"We encourage people to come on out, have fun, and support the rodeo," said Michael Running, president of the Cowboy Classic Rodeo Association (CCRA).  The annual Cowboy Classic Rodeo is set to take place August 16-17 in the Baer-Record Rodeo Arena in Dumas.  

The former Moore County Rodeo Arena was renamed last year in honor of Duwain Baer and Tommy Lew Record, two men prominent in local rodeos who were instrumental in getting the arena built back in 1974.  "We have two large, beautiful, metal signs, one for the front of the press box and one for the back," said Running.  "They will replace the temporary sign that was there."

Competition begins each night at 7:30 pm.  This year, Running says, in addition to the regular events, the rodeo both nights will feature entertainment by trick rider Dusta Lee Kimzey.  "She was a big part of a movie called "Cowgirls 'n Angels."  Special acts have been a part of past rodeos in Dumas, but not in recent years, according to Running.  "This year we had someone specific, Miles Mixon, who said he would sponsor the act," he said.

The rodeo is professional, sanctioned by the Kansas Pro Rodeo Association (KPRA), Utah Pro Rodeo Association (UPRA), and the International Pro Rodeo Association (UPRA).  "Upwards of 300 contestants" will be on the hunt for prize money and points.  The rodeo in Dumas is one of the last on the circuit before the KPRA finals in Dodge City.

Among other things happening at this year's rodeo, 2018 CCRA Queen, Avery Bontke, will give up her throne to 2019 queen Lilianna Gorham.  And in an effort to encourage young people to appreciate rodeo and western heritage, Running says this year's event will again offer a lot of fun competition and activity for children.  "Muttin Bustin (children riding sheep) has always been a success for us.  It draws a lot of people.  It is fun," he said.  "Our hope is to kind of spur that interest in the younger generation.  Get these young families over there, get them involved."  In addition to the muttin bustin, there will be a stick horse barrel race, a dummy roping contest, and a kid's calf scramble.  Sign up for the muttin bustin is 5:00 pm on Friday, with the event kicking off at 6:00 pm.  The top five muttin busters will ride again during the rodeo.  Sign up for the other children's events begins at 3:30 pm on Saturday with events beginning at 4:30 pm.  There is a $5.00 entry fee for each children's event.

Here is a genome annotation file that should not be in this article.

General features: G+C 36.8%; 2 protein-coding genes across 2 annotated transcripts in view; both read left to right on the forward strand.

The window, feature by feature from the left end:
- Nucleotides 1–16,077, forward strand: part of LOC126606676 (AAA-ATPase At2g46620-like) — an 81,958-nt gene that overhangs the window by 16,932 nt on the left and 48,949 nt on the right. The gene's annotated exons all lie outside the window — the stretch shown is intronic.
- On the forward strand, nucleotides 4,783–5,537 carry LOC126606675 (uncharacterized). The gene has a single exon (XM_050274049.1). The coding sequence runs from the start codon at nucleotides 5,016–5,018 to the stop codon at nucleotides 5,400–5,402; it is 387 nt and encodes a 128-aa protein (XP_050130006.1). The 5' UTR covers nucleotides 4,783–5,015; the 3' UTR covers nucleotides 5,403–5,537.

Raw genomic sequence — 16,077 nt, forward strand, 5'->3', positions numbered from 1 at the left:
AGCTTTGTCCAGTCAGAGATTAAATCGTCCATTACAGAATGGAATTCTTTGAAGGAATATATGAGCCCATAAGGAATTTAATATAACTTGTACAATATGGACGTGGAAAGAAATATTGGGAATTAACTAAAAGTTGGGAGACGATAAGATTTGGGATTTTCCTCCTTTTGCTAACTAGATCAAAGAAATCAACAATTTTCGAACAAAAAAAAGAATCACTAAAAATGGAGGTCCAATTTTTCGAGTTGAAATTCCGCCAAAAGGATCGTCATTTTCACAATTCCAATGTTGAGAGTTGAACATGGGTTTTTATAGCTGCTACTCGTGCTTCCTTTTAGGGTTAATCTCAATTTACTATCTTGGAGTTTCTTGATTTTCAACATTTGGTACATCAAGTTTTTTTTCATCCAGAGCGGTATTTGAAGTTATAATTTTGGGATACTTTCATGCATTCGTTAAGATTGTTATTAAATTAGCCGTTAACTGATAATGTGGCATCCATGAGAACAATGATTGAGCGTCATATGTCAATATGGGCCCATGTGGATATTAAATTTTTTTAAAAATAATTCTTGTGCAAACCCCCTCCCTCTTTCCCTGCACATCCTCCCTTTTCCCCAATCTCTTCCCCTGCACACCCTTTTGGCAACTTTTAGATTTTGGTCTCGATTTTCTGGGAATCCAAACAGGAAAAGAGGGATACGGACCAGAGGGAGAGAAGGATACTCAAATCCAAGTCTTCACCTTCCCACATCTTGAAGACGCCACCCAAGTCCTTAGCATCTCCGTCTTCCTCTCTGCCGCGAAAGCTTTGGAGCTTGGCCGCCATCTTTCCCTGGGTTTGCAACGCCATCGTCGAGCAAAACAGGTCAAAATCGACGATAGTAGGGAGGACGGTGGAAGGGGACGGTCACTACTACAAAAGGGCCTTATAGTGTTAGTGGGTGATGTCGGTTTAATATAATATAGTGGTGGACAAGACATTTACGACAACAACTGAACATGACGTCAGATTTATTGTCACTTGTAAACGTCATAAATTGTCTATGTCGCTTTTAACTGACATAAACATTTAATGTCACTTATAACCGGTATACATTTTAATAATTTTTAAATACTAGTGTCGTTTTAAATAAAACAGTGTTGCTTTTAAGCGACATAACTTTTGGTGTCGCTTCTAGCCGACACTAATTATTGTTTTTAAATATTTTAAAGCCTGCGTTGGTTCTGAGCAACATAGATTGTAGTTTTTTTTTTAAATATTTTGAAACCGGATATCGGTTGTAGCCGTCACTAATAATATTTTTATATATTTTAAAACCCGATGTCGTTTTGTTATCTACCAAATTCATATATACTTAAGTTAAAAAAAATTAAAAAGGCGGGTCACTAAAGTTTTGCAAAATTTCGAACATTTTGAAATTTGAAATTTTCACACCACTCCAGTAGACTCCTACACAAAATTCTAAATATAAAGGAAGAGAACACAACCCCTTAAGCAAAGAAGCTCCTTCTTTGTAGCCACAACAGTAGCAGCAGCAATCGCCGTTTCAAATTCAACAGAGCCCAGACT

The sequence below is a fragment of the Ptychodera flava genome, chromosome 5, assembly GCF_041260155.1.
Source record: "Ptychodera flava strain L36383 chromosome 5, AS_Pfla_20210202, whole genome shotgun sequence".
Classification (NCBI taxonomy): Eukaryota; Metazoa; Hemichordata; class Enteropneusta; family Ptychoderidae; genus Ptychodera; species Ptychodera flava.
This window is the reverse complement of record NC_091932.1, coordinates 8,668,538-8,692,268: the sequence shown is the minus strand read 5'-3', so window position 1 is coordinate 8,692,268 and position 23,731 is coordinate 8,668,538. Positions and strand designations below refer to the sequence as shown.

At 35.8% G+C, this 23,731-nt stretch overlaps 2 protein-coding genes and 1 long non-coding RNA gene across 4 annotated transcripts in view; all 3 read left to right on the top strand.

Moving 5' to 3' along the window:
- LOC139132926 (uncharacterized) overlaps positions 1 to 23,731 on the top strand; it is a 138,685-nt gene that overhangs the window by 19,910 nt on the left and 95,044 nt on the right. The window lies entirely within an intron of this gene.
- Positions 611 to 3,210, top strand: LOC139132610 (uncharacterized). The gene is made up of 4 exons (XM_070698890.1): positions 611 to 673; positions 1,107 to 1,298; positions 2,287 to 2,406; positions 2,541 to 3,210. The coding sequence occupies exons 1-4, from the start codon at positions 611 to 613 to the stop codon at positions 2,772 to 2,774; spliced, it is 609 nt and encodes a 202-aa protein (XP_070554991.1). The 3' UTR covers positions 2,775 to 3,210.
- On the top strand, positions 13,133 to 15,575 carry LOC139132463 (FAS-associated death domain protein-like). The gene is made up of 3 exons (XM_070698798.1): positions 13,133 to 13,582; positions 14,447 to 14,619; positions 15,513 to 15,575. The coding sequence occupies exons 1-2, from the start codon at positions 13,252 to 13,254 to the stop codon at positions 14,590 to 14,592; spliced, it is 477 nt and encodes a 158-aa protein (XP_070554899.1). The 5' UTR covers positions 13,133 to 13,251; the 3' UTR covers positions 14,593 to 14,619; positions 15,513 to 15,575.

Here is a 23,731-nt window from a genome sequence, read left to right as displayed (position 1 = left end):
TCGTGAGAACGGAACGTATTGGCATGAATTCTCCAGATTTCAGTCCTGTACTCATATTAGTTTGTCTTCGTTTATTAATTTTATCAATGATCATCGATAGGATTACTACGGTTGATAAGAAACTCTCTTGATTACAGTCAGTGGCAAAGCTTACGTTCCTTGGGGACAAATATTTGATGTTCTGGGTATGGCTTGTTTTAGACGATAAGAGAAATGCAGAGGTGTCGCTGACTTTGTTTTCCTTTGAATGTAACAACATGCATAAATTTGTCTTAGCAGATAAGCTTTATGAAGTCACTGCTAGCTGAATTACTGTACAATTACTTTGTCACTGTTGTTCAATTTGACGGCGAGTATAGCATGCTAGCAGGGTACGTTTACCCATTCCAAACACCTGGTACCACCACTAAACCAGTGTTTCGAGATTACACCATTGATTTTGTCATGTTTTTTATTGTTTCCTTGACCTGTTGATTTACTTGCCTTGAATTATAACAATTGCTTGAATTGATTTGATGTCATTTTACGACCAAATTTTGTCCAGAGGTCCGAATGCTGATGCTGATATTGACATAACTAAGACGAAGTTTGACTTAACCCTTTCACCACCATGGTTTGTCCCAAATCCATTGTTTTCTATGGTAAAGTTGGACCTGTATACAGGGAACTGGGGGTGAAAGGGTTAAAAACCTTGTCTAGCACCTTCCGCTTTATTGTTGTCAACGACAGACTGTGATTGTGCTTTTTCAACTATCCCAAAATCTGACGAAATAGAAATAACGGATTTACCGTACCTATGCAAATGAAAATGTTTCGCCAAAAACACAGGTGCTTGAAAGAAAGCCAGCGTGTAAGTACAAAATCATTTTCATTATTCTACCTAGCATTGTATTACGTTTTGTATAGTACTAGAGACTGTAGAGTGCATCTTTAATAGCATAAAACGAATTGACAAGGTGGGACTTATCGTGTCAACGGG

For the CCRA, the August event is not just about competition or having a good time.  The rodeo raises money for $500.00 scholarships for students who are in Moore County 4H, the Future Farmers of America (FFA), or Dumas High School Rodeo Association.  Last year, Running says, the CCRA was able to award six scholarships to students intending to continue their education beyond high school.  High school students going into the 10th grade and up are eligible to apply. 

To help raise money for the scholarships, the CCRA will host a Country Dance and Calcutta on Friday, August 9, 2019 in the 8th Street Event Center at 420 W. 8th St. in Dumas from 6:00 pm to 12:00 am.  Tickets for the event are $50.00 per person or $350.00 for a table for eight.  The price includes a steak dinner, beer and wine, dancing to the music of Northridge Band, a silent auction, and a chance to win $5000.00.

Running, who is also the executive director of the Dumas Economic Development Corporation says the economic impact of the rodeo weekend for the Dumas economy is more than $150,000.00 in fuel sales, food sales, hotels, and retail sales.  "It does provide a pretty substantial impact on the community and local businesses."

Keeping the rodeo going year after year is a challenge Running says.  "It costs a lot of money to put on a rodeo.  You can't do it without help.  We couldn't do it without sponsors coming in."   Volunteers are another critical factor.  "Everything is time consuming.  You really need a good group of people who are willing to put the effort in … we have a good core group of folks … we will never turn down anyone who is willing to volunteer."

As for the now 45 year old arena, "In it's basic sense, it is good for rodeos …," Running said.  Though the association and the county try to keep it maintained,  "We can't keep up with the natural deterioration that occurs.  There is a very limited budget the county has for improvements on it.  They have been responsive to any needs that we have had.  We went to talk to them for one more new light, and the Economic Development Corporation helped with new livestock pens, but that is just to keep up with the rodeo itself.  There are so many other things that other rodeos do that we just don't have the funding to do here."

Running says he has ideas for helping the rodeo grow in the future and maintain a more stable financial position.  Right now, however, he is focused on this year's rodeo.  "It is a good event," he said.  "It is good fun and entertainment."

Tickets for the rodeo are $8.00 in advance for adults (13 and up), or $10.00 at the gate.  Children under 13 get in free if accompanied by an adult. 

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